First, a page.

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THIS AHGU& TV EDN ESDA Y, OCTOBEB 20. 1097.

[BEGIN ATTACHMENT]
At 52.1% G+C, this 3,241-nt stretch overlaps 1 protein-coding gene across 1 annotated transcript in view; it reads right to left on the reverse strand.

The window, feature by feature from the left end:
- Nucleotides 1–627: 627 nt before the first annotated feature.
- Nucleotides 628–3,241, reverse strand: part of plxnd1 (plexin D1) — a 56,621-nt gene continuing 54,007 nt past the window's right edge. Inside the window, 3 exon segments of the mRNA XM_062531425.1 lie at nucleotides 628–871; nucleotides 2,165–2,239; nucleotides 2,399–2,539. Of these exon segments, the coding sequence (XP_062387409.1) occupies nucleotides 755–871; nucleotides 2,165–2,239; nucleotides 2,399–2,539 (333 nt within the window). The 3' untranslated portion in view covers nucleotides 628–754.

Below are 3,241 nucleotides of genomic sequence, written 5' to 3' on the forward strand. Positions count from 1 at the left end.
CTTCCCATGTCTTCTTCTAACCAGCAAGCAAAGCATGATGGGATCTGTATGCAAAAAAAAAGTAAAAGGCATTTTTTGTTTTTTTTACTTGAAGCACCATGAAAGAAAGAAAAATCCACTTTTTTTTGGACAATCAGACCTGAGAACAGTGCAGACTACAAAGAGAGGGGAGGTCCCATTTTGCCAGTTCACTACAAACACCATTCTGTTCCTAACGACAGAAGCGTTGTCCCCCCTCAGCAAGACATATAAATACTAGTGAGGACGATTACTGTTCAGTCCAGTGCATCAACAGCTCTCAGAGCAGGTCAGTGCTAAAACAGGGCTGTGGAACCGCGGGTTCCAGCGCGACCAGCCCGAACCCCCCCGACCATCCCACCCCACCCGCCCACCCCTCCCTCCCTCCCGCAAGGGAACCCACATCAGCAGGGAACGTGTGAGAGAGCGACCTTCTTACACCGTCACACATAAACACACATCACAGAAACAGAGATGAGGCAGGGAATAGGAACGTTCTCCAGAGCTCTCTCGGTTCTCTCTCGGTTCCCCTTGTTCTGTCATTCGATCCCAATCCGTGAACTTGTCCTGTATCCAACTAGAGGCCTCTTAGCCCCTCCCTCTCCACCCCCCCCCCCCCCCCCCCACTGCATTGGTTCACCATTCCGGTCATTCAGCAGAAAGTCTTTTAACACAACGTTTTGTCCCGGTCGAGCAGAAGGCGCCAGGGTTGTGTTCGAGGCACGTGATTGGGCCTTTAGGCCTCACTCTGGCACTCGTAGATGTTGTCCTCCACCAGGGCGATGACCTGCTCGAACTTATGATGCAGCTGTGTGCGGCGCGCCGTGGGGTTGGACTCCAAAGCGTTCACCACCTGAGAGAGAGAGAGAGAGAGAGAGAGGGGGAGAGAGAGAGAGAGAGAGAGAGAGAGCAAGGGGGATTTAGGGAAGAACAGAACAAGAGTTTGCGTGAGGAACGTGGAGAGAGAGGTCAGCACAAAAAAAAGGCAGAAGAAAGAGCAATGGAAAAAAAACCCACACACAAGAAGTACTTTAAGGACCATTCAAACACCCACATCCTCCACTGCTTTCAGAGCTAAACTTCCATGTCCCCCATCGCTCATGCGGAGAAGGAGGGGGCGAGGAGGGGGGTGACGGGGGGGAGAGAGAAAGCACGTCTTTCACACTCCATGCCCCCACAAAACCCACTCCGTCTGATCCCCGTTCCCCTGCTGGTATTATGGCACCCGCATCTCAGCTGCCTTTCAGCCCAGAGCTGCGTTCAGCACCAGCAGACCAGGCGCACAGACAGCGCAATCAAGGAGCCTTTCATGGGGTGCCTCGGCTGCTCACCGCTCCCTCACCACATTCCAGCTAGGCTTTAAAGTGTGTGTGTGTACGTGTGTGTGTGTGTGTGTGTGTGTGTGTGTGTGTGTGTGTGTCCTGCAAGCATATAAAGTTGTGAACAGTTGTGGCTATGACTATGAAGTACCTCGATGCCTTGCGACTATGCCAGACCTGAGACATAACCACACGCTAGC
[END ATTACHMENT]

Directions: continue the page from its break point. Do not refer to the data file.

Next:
CLEUANN & SALMANN WILL Save You Money 05 Carpets and Furniture And you will have over 400 rolls to select from. Call and see (or yourself. No trouble to show our splendid stock of Carpets, Rugs, Mattings, Oil Cloths, Linoleums, etc., to our patrons. The goods ought to be shown because they illustrate the cream off the season's production in every line and present a grand total of carpet magnificence unapproachable elsewhere. The entire carpet trade in the three cities cannot surpass our attractions in qualities and prices, as well as in the beauty, novelty and variety of the patterns displayed. Our friends will find no less than 300 different designs, all new, fresh, artistic, and strikingly appropriate to the room for which they are intended. Prices from 12Lc dp to $2.50 Per Yarfl. One lot heavy ingrains, choice colorings, at 23c a yard. One lot of union extra superior ingrain, worth 450, for 30c a yard. One lot of half wool ingrain, a good wearer of the latest and most tasteful designs, worth 45c, for 35c a yard. One lot heavy all wool filled extra superior in grain, worth 60c at 40c a yard. Five frame body Brussels from 75c per yard up, and all other grades in proportion. Rugs of all descriptions and 6izes and uses. Room Rugs, Hall Rugs, Parlor Rugs, etc. Prices always guaranteed on Carpets as well as on Furni ture, etc. We do not buy job lots or old patterns, but from carpet mills direct and only the newest designs. Clemann & FOLSOMS . . . Solid Silver Tea Spoons of the Gorham make, the world's standard of excellence, $3.50, $3.75 and $4.50 per set. FOLSOM'S, 1703 Second Avenue. SIEVERS & CONTRACTORS AH kind of toAl OFFICE AND SHOP Parker's Laundry "Cock or the Walk" In the laundry bottom Is what oar patron own uj to be. So you cant blame us for crowing when we have won the tight on your shirt fronts, collars, eoffs and shirt waists. We do the best work In town, and are looking for your handle. Shall we KM It Kiog phone 1814. pat? Trim's LAUxronT 1TM Third Ave. Fsone ltl. I Lmr .aSEr "-BUT - Salzmann The Jeweler. TOWDER BOXES, Salve Boxes, Man lcure fieces and all things pertaining to the Toilet needs at low est prices. ANDERSON. and BUILDERS. Qwwil Jobbtaf Am oa short MOM tIMIM ISlS Til TWELFTH STBKBT Our Shoes Eclipse All Others. In manufacture, in leather, in shape. In fit, in prioe, our shoes are uneqaaied. We are mot in the shoe busl. aess for a few years, we are in It for life. We must sell the best to keep your trade. We do sell the best, and it 70a patronise us for the first time, we will keep your trade. Ladies' hand welt laee shoes, kid top. width from A down, at $3. Rochester shoes $160. 3. S3 60 and 13.85." width AAA to K aise In all widths as large as 8. DOLLY BROS. FORMALLY OPENED, Mayor? Med ill Speaks Words of Welcome at the In dustrial Fair. oomroiL ATTEID8 nr a body. State's sttauir Saart OoegiMoUtas tns Laboring Paopls oa Tmelr Fiea' t Mi aad TrutM Taoana Ql MM at tkw Bwlpta 1 i BUpaadlter of the Boom Ball Hag. The formal opening of the Indus- trial fair at the roller rink oosurred last evening under the most auspici ous circumstances. The attendance was large and the exhibits shone in all their brilliancy, and the surround ings had that old time fair-like air about them. Bleuer's band played, and there were several delightful numbers by Bowlby's Mandolin or chestra. On the stage wore Mayor T. J. Me- dill, Jr., the members of the council. State's Attorney Searle and Post master T. H. Thomas, trustee of the Industrial home, when Gustav Klotz, president of the Industrial Home as sociation, announced the commnnse- ment of the exercises. He first in troduced Mayor Medill, who made the address of welcome. At the out set he took occasion to congratulate the association upon the beginning 01 a lair wnicn baa every promise of success, ana reierrea to the generous manner in which business men and citizens generallv contributed. The aim, as I understand it, in the holding of fairs of this nature," continued the mayor, "a primarily for the purpose of raising money to meet tne inaeoteaness ooming due on your industrial home building. This monument to organized labor which you have erected with your own hands, the conception of which originated in your own mind s, and construction made possible by your own efforts and exertion, is indeed a monument, and every public spirited citizon should look upon it with priae ana leei an interest m it and assist you to pay lor it. Why Labs Orcanlass. "The trend of all lines of business now seems to be toward organiza tion. Transportation as well as manufacturing, commercial and mining industries have combined to effect their ends, mat is. large in terests in the same line have asso. oiated themselves for the purpose of forcing up or down the price of their commodities, as the case may be, thus rendering it absolutely impossi ble lor a party 01 small means to compete with them. I might also add that it seems where such large volumes ei capital are thus engaged in the employment of labor that the first movement for retrenchment or curtailment in the cost of production or transportation is direoted against labor. Whether the element of la bor constitutes the greater part of the cost of production cr transports tion, depends largely upon the arti. cle produced, but it Is very evident that labor hrst feels the strong arm of retrenchment. These reasons and others I might name are the cause why labor has organized. Xou have formed trades unions for the many lineB of trade and occupation that you pursue. By the establishment of an association or congress, in which all lines of trade unions are represented, you thus combine all in terests and organize a most formlda ble combination. "The exercise of this power should be used with moderation. Labor thus organized, should not become arrogant and too dictatorial: for in Its strength lies its weakness. Re member, the objeot of organizat'on is mutual protection ior me crait To transcend its object is to weaken its foundation. This great power placed in irresponsible hands may lose for you that object which you had hoped to attain. To use it with care, to be firm in your position, and reasonable in your demands, cannot fail to excite the admiration of man kind, command the respeot of all, and crown your efforts with success. BJad Labor. Ton will pardon ma if I refer to a remark that I once made while ad dressing your association some few years ago, 'that we must aispei from our minds the delusion that he alone labors who labors with his hands. That the world was caused to move by means of mind labor.' This as sertion is partially demonstrated by tne tact mat you coma not nave erected the magnificent building that you nave, were it not that the plan waa conceived and evolved from your fertile brain. Thus does the mental labor come in for ita share of the credit. Tour association, as I understand, is composed of the rep resentatives 01 tne iraae unions, Tonr unions ae composed of all skilled labor. Tour skill lies in the knowledge which you possess thus does mental labor claim with physical labor an - equal credit. It has been said that 'So in timate is the relation between them, that the ratio of mental activity is in proportion to the multiplication of the varieties of physical labor. Thus is the clerk in the counting room or the editor at his desk a laborer. We are all laborers in a common field; laboring for a common pur posethe betterment of our condi. tion in life. "We should net allow ourselves to harbor a feeling against capital as many are wont to do. Capital is but a creature or child of labor. which in turn, becomes the Daren t of labor. While labor creates capital,. still without canital wa could not employ labor. They are so closely em hated, ao dependent one on the other, eaoh so necessary for the safe existence of the other that it ia dan gerous to estrange them. "It is only in the abuse of capital when it has been collected in large amounts,! has become dictatorial in 11s sway, and lifts its arrogant head to crush down its associate that we have reason to cry out and com. plain. Let it be handled with care. giving labor its full reward and we need have no fear of its power." After a selection by Bowlby's man dolin orchestra State's Attorney Searle was introduced and made hap py remarks of a congratulatory or der. He spoke of the earnest war in which the laboring people were car rying on their worthy cause, aid of the hearty cooperation they were re ceiving from most of the people. In Kick Island, he said, organised labor knows its rights. But this, unfortu nately, is not the case in other com munities, uere organiaea lanor is recognised and respected by all. and man respects man no one ia looked down upon beoause he works in the saop or tne mine. nr. searie said thia is a period the like of which was never before known in the his tory of the country. Capital has or ganized, and labor has found it nec essary for Its mutual education and protection to do likewite. He was at a loss to prophesy where the ten dency toward organization and com bination was going to end. Loek how capital is combining its forces. No wonder the men who toll, who produce capital, should organize. It is absolutely necessary. Referring to strikes, Mr. Searle held they were illogical. They ought to be settled by the ballot. He liked to aee labor organize for protection, and felt that the tendency toward thought and study would eventually bring about a solution of the labor problem, rtaaaelal Hlatory. A finanoial statement of the condi tion of the Industrial Home bnilrfinir was next read by Trustee Thomas, who said: "It gives me great pleas ure to present the following report of the fioanclal condition of the Indus trial Home Building association, and I am very muoh gratified to be able to inform you that we are now, for the hrst time, in a position not only to pay the interest and all other run. nlng expenses, but also to start a sinking fund for the purpose of pay. ing off the bonded indebtedness. "This home was built by organ ized labor for a noble purpose, and every member of organized labor snouia leoi proud of it and take an active part in its affairs, and work for its interest, for in union thr strength; so let us stand shoulder to snouiaer ana pusn the good work along, for its loss would be unfortu nate to the oause of organized labor. not only financially, but in prestige vruuiu it saavr. "I am proud to be enrared in this work with you and assure you that 1 will at all times be found doing everything I can to advance the in terests of the Industrial Home asso ciation, hoping my services will be BBusinciory to every member of or ganized labor. Following is my re port: Estimated receipts and expenses iur dub year, commencing Oct. 1, 1897. of Industrial Home building. Receipts, Modern Woodmen of America. 11,000; two stores, $1,022; tnree nata, s 542; total, $2,674. "Estimated Expenses Interest, 910: ianitor. 1285: coal. filfiO: iiht. (75; taxes, $125; insurance, $154; in cidental expenses, s 100; total. $1,799 Raoeipts above expenses. $875. "Estimated cost of Industrial Homebuilding. $25,000; cost of lot, $3,100; total. $28,100. "Amount of indebtedness, bonds rawing 7 per cent, $13,000: Schrei ner estate, $1,350; architect, $200; total, si4,aao. "Amount of investment, $28,100; amount of indebtedness, $14,550; amount invested in building by or ganized labor at the present time, $13,550." r A vocal solo by MIfs Edith Quayle and selections bv the manrlnlin nr. ohestra and Bleuer's band closed the exercises. The Columbia manner Choir Will mine tonio-ht and AM. Charles Blener will give a trombone BUIU. Thursday will be Woodmen night when Ms. C. W. Hawea will speak Henry F. Paulsen and Miss Jessie I u . . . . . una ouwd. were mimea at 1 rtnitw church at 8 o'clock last evening. Rev. Hewit. Of Molina, nffiniatimr. Mr. and Mrs. August Ehmke being witnesses to toe nappy event. After the ceremonv the bridal narts returned to the home of the bride's sister. Mrs. Anamt F.hmi 621 Twentieth street. tiara a wad ding supper was partaken of. Mr. ana sirs, ran 1 sen left an tha Bnriinv. ton traia at "7 o'clock this morning O. T 1 - All . . . iui oa. L.UULI. tDHip insnra nnma ik. groom being employed there. The hsppy young people are well known here, and their man frianda win join in wishing them much happi- BUscr SMplta. The Winona and Varna fiwain wnn in and out. The Mac and Hattia TWltm? ap and down. The water ia atatlrvnar at tn- the temperature at noon 54. The ehanra In lha rtwa fnm wnv Island northward in the next 94 hours will be small and irregular. Ton OUO-ht to knnw that suffering from any kidney trouble a safe, aura remedy ia Foley's Kid aev Cora. GnarantMut w tunded. For sale by T. H. Thomas. COIIIIELL'SHENIII Will Case Comet to a Con clusion in the Circuit Court, SEW TUL MAT BE SOUGHT. Coatastaata Shaw That ah was Twla ASjadoatf Iaaaaja. WfeuosUaaar Tr tsa ant a BeveyHss- pltal 1st Das port Jaif 1st at Arts DallDtraUn- la Hoar. The heirs at law of Martin rv.nnn are victorious in their suit to annul his Will. In Which ha icnnr.ri tha ma. jority of them and bequeathed the a. It- al S T . . . uuia m uis property, vaiuea at sev eral thousand dollars, to St. Joseph's church. Bock Island, and St. Mary's church, Moline. The argumenta in the case, which has been on trial in the circuit court since Oct. 8. were concluded at 4 o'clock yesterday afternoon, whan the jury retired. The jury remained out all night, re turning reruict to juage uest at 9 o'clock thia morning, that the paper writing introduced ia evidence was not the will of Martin Connell. The jary was composed of G. A. Darltnc. John C VWla. William Grah, Charlea Heald. Arnold Rursch, trans boB. Charles Jones, Ferry Willis, N. P. Lewis, John Schsat, William Copp, J. A. Johnson. It is probable that n new trial will be asked by the proponents. If this is denied the case may be carried to the higher courts. But the expense attending such a nun snnM it ia said, be greater than the amount at siaae warrants, u tnere is no fur ther legal oontest, the next move will be for the appointment of an ad ministrator of Martin Council's estate, and then will follow the di vision of the property among the heirs, each receiving whst the law provides. The case was s hard fought one. The proponents of the will intro duced W. J. Entrikin. of Moline, who drew the first will June 2, 1892. He said Mr. Connell was perfectly rational at that time, but was in great pain, evidently anffarlnir frnm a protracted spree, and was at death's door. In this will he left all of his property to his three nieoes. But soon afterward he revoked it on oc count of their alleged illtreatment o f mm. tv. a. Bieeao testinea that the will in controversy was drawn by him; that Connell was sane at the time: knew all abont his nvnnartw and remarked that his reason for not remembering his heirs more gen erously waa beoause they had not treated him right, and that Revs. Fathers Greve and Mackm had been kind to him and be meant to reward them by leaving a portion of his property to each. Neighbors and fellow-workmen of Council's were placed on the stand, aad said that during their ac quaintance with him they never thought he was insane. The contest ants introduced a large number of witnesses who testified that Connell had for years been a hard drinker; had peculiar actions, and some of them characterised him as being a weak-minded person. Documents placed in evidence showed there had been three Inquests into Co a cell's sanity. The first in the Rock Island county court, June S3, 1892, when he was adjudged insane. He was treated at Mercy hospital, Davenport, from which ha waa Hia. charged cured three weeks after. I 1 etm lOnu a a a. 1 uij 20. ne was declared eane in the county court. Sept. 3, fol lowing, the will in controversy was made. May 20. 1893, ha was ad judged insane by the insanity con-., mission at Davenport. He as placed under treatment at Mercy hospital and died there s tew days afterward. Utfear Ooart Hattors. The Cases Of thA nannlai J. A. Brown and Anna JPonltz. an- peals from the justice court, were dismissed. Charles Evans, whose case was ap pealed from a instina Annvt 1 as$ guilty . to fast driving thia morn- -g, auu it as uueu ao ana costs. The following trial Hat nf rSm..1 cases has been arranged for this wW; tt uua nooper, appeal; Jesse Eastman, anneal: flnat KmAw, ceny; Fred Brooksey. larceny; Swan Leveen, larceny; Charles Strand et al, and Gross, robber? Emaat Mat. son et al. larceny; George W. Lemon, inuuuuanii, tt imam ssoore et al, larceny. VIM SSasstrs. Charles Johnson was fined tl anil oosts by Magistrate Stafford for dis orderly conduct. Joe Laughan and Frank Ryan, two notorious hoboaa. warn arvaatjut aa terday afternoon by Caps. Eckard auu uuioer nyan. j ney were given five minutes to get out of town. Louis Miller, drink, arro.tat k Capt. Eckard and Offioer McCarthy. uuvu ana costs oy magistrate Stafford. He went so iiL n. Kl MeloUra's WU'. The Will cf Mrs. Eliza McTatip Edgimrton townshin. has haan n,. bated. She bequeaths to her son, Lawson MoEntire, the north half of the Southeast Quarter cf aatinn 9a in township 16; to her son. Clellaa ascz-ntun, tne sousi nail 01 the south east quarter of section. 24, township 19; to her son Joseph McEntire, $100; to her daughter Margaret Criswell, $300. The remainder of her posses sions tha tMtatri Imiu fit. - w . raiiBi division between her daughters. J04 ephins. Florence and, Emily MeF.a. sire, and her eon Samoa! afK'.iL The will was drafted Deo. 2a, ItM. Mc CASE'S tortiie fall and winter eampaica of tM leading dry foods store ia western Illinois. This week out tsatlst atttntlon will be devoted le Coats, Capes andJaekeU. Other dernrtxnanu any seam for the present subordinate to the OoeAa, as are shall cive them store tmninenee, store attention, more space, ana! man off sr taara gwwiiaa t. alns aara thaa mmwm raaftai Va h ni.n. a.iu .. . .. a - . . . the brtgntast, the axt styllitli and the greatest raJae ts be found we have found thrai and have them here no in abundance. The decant roods sad our tery seat efforts ant voars far tha Wa - . . . surruos in fashionable Coats and Wraps, Thai MPtssaawMfAl fast I OiaIp Asa I.U Youm find nothing quite like them anywhere eke. MCafaa Oatts haa a MBnt BIT from tlio-e showa by others a smartness a finish which marts tha proper gar. is. we aiemija a rew. CAPES. Stftr sleraat Attrachsa rases, lined w,a miim rrwv, Hun ouutr, faf oa a n -wr-trilk blaca Mania fur, vrtb US, at ' 9 A bnadred htadtome Kerfey rapes. vphuiji mum mmi uuiton eir . vei vat ooUar. You bsto paid St) fur A CQ UtOkS not so food, at T.SJ5I BanSwmeMattpleaas. fuU silk llaad. area wna nna in I bet tor Iranian 4 M fVI SnUar, value US. at IsmIAI Sir Titus Salts. Terr haadsnoM phna eapea. fuU silk itoed. ttalbst edca front sad enllar, elegant braid aad 11 trlmsMd. Su-laok kiac. ist-iaes isn.jzzzi.'z.z; 11.87 Sfxtr fine plnah Case. J at and braid -luuuw, avirr -iocs a waup. act aaili worta su m. a............. 8.62 3.97 6.87 3.19 Oasuiss SalU Plinth Capes, fssey Mark tAs prica. Fsnor Kneel, ear with blaek Mar tin adirlns. full Mlk lined; dual pa Sio ot Six for tnta eapa somswheiw !. Our prioe............... Good Oloth Csae. all prises, njanlnc au rraaB aa coods Public Opinion Has put its stamp of approval puon our AUTUMN FASHION EXHIBIT this week. I Though ws did no cxpact to theless fitted hundreds of our I Ma tneir onuaren, for they realized ths Talus of as early seise-, I tion even from s superior assortment. Ws are specially dsslfoas ot an opportunity to ahow men I measure clothes bow perfectly r styiisn garments bearing , this label, for which ws have f 1804 Second Avenue. SPECIAL SALE Oa Una's High Grade Shoes. Ia order to make room for our Immenss atnrlr nf Vail . dl m. . . mum lIW BWin, WU1CB BBS BOW BmTN, VI IIT( DHI S special cut ia prices oa several lots of men's high-grade shoes as foUowst Wa guarantee these goods to be striotly first class, and caa positively ssy that no such bargains havs aver beea offered before In this city. GEO. SCHNEIDER. CE5TB1L SHOE STOSE, .... 171s BICOafD ATEHDI. Like everything to pay laundry bills for poorly washed clothes. It' your own fault if you encourage POOB WORE With your patronage. Don.t go about with ttat worried expression on your face. Brace up. Look pleasant. Drop us a postal and be yourself again. not to be found elsewhere la this eomaiauRy. KEtY RUSSIAN CLCUSES. Itrftt fT5sfi-4 satT.T-ftm know MfNionnr syits win JOT Umtm SLTph 0-f!lS9.C3 to $12.53 Half AoTiea atTle, snt J set eta, srrlla lirMlf Ua rnna ti. lnll.li. lu. a.iaie Bleelr trtmaMd a ltheloth and braid, other flas knuf fall aim used. K1 atorai aouart. All St.... 9.S3 Ilevaat dlacoeal ttatwil Jaak. rim, crrmia aaa eiots SrUBanaA. aaaai sr saowr, at ...... .M .... OnnS Hovels Jaskew. autek aoUsr.Oy K J I root, al...... .... .... .... ...... w Va Bssvy ftrarrT Coat, Wlds atom eat K C9 tar. kail sua lined. .ZZTr. 5.BZ Oood tlaarsr Issket. Salt silk ttasd. M tVJ Talvel awllar, at.. Tiwl rjasTT Beaver, double breas. storm 0J collar, at....... ............. 9.S BsavyMeltoa.h'cfebsttoa. flrfrsat. gj Vl-ses' Jackets, hsndonMt line of 1, Is and IS years Novelty Jackets lot young ladles ever shows la thick Island, at prase eae-Uilrd leas thaausuaL Aiso cUllantt's gsroMOtt In great variety. McCABE BROS. sell many roods, wa havs never most tastefully dressed cltlsens ! who havs bees wearing made-to-1 they esn befitted In the extremely , the exclusive aals la this city. Li Oss Pries. I lot of French Calf lat-l totofCeaulBSCardovaa eat Ieatncr, f ormrtw. laoe and eoecma, piieei tcandtr. Q Cfl'siwavaauki fur A. fVI aals piles W W .M.aalaprto... Vl I kit of Calf Pstemll lot of blsbaat rrada mil 1 olfcs A prl Lieatber abuea ia lace nl!Calf Skis alraas, rrrular rMp25op:.. $3 so A Bother lot of Patcatll lot of Pins Calf annaa, Leatberabuea that tre wettewel.raa; ularnnaea eheap at M. aals 9 tXr3 w a"4 Sj 1VI pries WnumttTh sad.. S VV A aotber lot of Calf Skis aboa. the best ae S3 anus Is taa narkst,aalaprlos. ........ wa s9